President Obama -- It's Time To Pardon Marcus Garvey

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Marcus Garvey

The Congressional Black Caucus and 18 others from Congress, Nelson Mandela’s grandson, Ndaba Mandela, and additional prominent people and organizations have written letters urging President Barack Obama to grant a posthumous pardon to historic civil rights leader Marcus Garvey.

In 1923, Garvey was wrongfully convicted after being targeted by J. Edgar Hoover. With a following of over 6 million people, his uplifting message of black pride, self-reliance, economic independence and unity was considered a threat to the status quo.

Now nearly 100 years later, it is time to right this wrong.

Garvey launched the Universal Negro Improvement Association and African Communities League (UNIA-ACL) in 1914. He rose to become the undisputed forerunner of the civil rights movement and an anti-colonial champion in the Caribbean and Africa, influencing trailblazers who would become historic figures, including Kwame Nkrumah of Ghana, Jomo Kenyatta of Kenya and Nelson Mandela.

In the U.S., it was Garvey who set the stage for the social justice and civil rights movements to follow from Malcolm X to the Rev. Martin Luther King Jr. to Black Lives Matter. He was also influential in the formation and progress of my organization, Constituency for Africa.

Garvey started the first black newspaper to inform black diaspora on issues that concerned them for the purpose of empowering them. At the time of his leadership, only 50 years had passed since the end of slavery. Garvey set out to disseminate information that would give blacks across the world hope and a pathway to progress, development and empowerment.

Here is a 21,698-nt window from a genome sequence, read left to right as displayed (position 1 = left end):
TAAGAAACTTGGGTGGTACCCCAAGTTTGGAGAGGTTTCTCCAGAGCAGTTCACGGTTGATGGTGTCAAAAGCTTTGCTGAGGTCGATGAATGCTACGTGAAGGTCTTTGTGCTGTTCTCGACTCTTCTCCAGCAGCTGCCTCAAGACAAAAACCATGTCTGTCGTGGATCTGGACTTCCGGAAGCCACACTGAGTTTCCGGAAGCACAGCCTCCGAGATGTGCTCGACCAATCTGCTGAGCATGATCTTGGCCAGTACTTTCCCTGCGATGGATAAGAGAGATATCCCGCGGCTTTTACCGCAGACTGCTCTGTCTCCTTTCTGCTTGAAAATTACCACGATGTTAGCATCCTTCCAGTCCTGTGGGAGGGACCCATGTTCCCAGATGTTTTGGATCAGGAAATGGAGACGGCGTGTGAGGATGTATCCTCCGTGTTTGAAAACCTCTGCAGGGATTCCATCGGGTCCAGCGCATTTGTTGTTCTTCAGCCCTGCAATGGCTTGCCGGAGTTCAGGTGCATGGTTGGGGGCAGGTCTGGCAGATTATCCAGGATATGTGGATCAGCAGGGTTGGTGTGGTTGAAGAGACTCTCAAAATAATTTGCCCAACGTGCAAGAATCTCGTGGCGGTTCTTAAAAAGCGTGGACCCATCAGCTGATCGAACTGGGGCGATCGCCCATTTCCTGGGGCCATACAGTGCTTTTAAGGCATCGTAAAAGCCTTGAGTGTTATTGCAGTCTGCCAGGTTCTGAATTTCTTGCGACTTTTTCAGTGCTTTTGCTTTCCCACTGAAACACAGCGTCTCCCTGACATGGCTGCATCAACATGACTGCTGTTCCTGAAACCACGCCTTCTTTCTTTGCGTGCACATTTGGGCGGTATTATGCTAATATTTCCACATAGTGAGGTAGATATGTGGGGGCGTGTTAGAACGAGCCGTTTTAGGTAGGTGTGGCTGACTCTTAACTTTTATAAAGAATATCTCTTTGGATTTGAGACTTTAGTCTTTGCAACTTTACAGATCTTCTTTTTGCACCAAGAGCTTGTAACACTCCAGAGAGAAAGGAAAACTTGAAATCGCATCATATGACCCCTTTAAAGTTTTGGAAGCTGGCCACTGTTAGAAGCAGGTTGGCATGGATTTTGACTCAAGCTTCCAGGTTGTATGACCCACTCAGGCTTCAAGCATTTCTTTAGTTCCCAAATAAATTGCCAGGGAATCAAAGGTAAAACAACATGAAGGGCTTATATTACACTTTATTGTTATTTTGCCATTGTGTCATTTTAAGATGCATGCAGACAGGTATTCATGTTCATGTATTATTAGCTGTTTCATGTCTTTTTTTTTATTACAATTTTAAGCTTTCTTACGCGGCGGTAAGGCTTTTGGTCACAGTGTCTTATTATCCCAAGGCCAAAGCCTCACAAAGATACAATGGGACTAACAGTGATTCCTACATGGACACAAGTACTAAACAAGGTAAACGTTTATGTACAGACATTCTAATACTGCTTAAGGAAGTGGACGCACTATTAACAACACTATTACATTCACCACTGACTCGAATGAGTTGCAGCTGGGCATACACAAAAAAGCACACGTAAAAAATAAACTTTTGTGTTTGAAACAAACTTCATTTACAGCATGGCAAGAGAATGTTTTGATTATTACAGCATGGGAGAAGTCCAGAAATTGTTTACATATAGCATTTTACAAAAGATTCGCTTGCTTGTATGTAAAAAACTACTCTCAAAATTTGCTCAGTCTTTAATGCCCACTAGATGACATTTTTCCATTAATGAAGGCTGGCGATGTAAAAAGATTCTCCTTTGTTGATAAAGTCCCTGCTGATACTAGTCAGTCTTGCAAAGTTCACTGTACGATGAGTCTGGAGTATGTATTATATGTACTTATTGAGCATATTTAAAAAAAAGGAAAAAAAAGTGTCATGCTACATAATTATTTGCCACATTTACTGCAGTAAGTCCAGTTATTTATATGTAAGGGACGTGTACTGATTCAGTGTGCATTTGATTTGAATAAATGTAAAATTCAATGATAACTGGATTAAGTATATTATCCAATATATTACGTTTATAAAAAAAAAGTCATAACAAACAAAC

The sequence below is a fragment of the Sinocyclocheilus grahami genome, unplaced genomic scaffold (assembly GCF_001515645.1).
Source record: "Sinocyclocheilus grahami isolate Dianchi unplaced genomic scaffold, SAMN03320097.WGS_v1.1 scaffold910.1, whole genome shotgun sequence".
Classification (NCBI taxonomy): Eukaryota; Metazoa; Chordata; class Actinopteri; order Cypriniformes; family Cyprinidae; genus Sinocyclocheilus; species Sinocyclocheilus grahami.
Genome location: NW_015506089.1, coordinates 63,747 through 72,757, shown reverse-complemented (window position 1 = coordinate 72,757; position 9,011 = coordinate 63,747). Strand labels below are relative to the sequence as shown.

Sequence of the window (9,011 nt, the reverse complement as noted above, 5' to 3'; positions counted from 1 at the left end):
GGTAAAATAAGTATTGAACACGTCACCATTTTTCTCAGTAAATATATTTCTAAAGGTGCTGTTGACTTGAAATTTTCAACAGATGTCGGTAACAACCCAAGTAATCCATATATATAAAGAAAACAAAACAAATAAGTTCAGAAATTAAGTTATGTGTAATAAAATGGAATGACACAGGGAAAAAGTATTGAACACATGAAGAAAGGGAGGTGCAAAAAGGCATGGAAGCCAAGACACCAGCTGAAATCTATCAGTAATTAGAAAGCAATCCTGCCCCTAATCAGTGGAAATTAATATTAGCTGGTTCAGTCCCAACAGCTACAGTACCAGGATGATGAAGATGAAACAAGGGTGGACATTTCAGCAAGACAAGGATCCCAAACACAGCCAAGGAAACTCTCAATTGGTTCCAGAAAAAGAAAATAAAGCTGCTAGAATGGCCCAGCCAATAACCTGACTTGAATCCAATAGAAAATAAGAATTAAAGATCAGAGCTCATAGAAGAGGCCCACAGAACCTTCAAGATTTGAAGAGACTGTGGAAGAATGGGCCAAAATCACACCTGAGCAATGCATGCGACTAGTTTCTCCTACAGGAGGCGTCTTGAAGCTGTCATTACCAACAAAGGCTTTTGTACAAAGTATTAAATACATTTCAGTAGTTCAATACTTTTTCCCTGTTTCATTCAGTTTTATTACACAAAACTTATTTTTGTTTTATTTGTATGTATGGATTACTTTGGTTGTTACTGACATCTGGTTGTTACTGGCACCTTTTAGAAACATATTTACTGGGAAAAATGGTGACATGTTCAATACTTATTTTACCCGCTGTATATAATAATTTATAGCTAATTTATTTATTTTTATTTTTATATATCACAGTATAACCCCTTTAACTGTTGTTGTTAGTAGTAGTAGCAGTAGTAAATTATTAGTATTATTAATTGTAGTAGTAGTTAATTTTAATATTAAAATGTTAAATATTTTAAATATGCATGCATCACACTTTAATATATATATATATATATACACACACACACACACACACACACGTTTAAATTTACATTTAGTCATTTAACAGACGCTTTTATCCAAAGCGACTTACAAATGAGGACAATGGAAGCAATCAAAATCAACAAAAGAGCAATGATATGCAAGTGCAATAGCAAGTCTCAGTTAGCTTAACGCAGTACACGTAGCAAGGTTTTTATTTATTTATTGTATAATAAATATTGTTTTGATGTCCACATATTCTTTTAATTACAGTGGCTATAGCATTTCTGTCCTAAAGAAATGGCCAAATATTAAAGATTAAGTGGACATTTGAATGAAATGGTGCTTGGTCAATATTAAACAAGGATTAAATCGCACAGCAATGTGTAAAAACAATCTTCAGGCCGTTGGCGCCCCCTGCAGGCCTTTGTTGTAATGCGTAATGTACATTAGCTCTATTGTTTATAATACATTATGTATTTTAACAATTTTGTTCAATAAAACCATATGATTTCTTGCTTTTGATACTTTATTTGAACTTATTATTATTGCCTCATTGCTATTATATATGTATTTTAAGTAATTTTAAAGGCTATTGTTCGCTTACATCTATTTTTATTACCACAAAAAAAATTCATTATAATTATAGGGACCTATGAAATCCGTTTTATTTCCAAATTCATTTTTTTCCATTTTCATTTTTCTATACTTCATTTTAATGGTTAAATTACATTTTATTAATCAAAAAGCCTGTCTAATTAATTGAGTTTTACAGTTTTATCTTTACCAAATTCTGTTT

His message was a simple one: that blacks are beautiful and smart and we can be self-reliant, economically independent and move forward with dignity and unity if we come together.

In August 1920, an estimated 25,000 black people attended the opening of his convention at New York’s Madison Square Garden with delegations from 25 African countries. They deliberated the entire month and promulgated the Declaration of the Rights of the Negro People of the World and a structure for international unity for African people.

Garvey’s leadership and ideas caused J. Edgar Hoover, head of what would become the FBI, to write in a memorandum documented by Garvey biographer Rupert Lewis, “Garvey is a West-Indian Negro and in addition to his activities in endeavoring to establish the Black Star Line Steamship Corporation, he has also been particularly active among the radical elements in New York City in agitating the negro movement.

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